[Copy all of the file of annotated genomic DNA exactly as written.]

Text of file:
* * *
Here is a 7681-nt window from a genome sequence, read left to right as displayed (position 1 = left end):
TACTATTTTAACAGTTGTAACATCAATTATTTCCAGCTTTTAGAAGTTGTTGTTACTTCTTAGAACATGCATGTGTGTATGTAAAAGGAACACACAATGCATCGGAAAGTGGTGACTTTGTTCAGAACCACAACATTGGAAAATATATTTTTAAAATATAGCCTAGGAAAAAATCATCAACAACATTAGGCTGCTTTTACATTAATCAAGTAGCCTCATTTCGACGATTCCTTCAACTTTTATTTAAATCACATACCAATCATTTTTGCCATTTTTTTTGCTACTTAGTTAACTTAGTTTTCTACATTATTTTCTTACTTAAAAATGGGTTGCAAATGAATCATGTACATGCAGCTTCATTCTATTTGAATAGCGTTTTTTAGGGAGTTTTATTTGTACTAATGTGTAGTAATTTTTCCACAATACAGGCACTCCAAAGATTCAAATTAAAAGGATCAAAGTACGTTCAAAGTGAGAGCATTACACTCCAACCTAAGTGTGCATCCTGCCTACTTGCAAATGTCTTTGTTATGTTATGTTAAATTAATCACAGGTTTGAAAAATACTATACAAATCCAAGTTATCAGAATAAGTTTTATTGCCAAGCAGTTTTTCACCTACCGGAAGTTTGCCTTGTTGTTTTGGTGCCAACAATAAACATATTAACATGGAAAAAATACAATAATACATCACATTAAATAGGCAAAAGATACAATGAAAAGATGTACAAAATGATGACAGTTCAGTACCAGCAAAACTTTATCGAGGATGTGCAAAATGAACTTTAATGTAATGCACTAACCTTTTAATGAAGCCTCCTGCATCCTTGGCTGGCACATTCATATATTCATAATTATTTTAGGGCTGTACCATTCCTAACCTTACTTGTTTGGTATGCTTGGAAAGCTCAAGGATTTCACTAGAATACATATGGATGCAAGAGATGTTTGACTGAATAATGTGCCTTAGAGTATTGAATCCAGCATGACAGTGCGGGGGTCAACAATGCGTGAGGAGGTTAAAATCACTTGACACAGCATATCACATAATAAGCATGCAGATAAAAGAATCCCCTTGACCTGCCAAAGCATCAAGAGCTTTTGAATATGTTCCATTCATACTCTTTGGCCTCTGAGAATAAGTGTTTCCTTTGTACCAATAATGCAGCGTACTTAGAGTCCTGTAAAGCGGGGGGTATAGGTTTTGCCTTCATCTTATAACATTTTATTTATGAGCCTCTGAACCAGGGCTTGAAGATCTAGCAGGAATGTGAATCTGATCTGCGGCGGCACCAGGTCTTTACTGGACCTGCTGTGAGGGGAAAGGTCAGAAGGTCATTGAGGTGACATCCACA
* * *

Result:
Here is a 7681-nt window from a genome sequence, read left to right as displayed (position 1 = left end):
TACTATTTTAACAGTTGTAACATCAATTATTTCCAGCTTTTAGAAGTTGTTGTTACTTCTTAGAACATGCATGTGTGTATGTAAAAGGAACACACAATGCATCGGAAAGTGGTGACTTTGTTCAGAACCACAACATTGGAAAATATATTTTTAAAATATAGCCTAGGAAAAAATCATCAACAACATTAGGCTGCTTTTACATTAATCAAGTAGCCTCATTTCGACGATTCCTTCAACTTTTATTTAAATCACATACCAATCATTTTTGCCATTTTTTTTGCTACTTAGTTAACTTAGTTTTCTACATTATTTTCTTACTTAAAAATGGGTTGCAAATGAATCATGTACATGCAGCTTCATTCTATTTGAATAGCGTTTTTTAGGGAGTTTTATTTGTACTAATGTGTAGTAATTTTTCCACAATACAGGCACTCCAAAGATTCAAATTAAAAGGATCAAAGTACGTTCAAAGTGAGAGCATTACACTCCAACCTAAGTGTGCATCCTGCCTACTTGCAAATGTCTTTGTTATGTTATGTTAAATTAATCACAGGTTTGAAAAATACTATACAAATCCAAGTTATCAGAATAAGTTTTATTGCCAAGCAGTTTTTCACCTACCGGAAGTTTGCCTTGTTGTTTTGGTGCCAACAATAAACATATTAACATGGAAAAAATACAATAATACATCACATTAAATAGGCAAAAGATACAATGAAAAGATGTACAAAATGATGACAGTTCAGTACCAGCAAAACTTTATCGAGGATGTGCAAAATGAACTTTAATGTAATGCACTAACCTTTTAATGAAGCCTCCTGCATCCTTGGCTGGCACATTCATATATTCATAATTATTTTAGGGCTGTACCATTCCTAACCTTACTTGTTTGGTATGCTTGGAAAGCTCAAGGATTTCACTAGAATACATATGGATGCAAGAGATGTTTGACTGAATAATGTGCCTTAGAGTATTGAATCCAGCATGACAGTGCGGGGGTCAACAATGCGTGAGGAGGTTAAAATCACTTGACACAGCATATCACATAATAAGCATGCAGATAAAAGAATCCCCTTGACCTGCCAAAGCATCAAGAGCTTTTGAATATGTTCCATTCATACTCTTTGGCCTCTGAGAATAAGTGTTTCCTTTGTACCAATAATGCAGCGTACTTAGAGTCCTGTAAAGCGGGGGGTATAGGTTTTGCCTTCATCTTATAACATTTTATTTATGAGCCTCTGAACCAGGGCTTGAAGATCTAGCAGGAATGTGAATCTGATCTGCGGCGGCACCAGGTCTTTACTGGACCTGCTGTGAGGGGAAAGGTCAGAAGGTCATTGAGGTGACATCCACA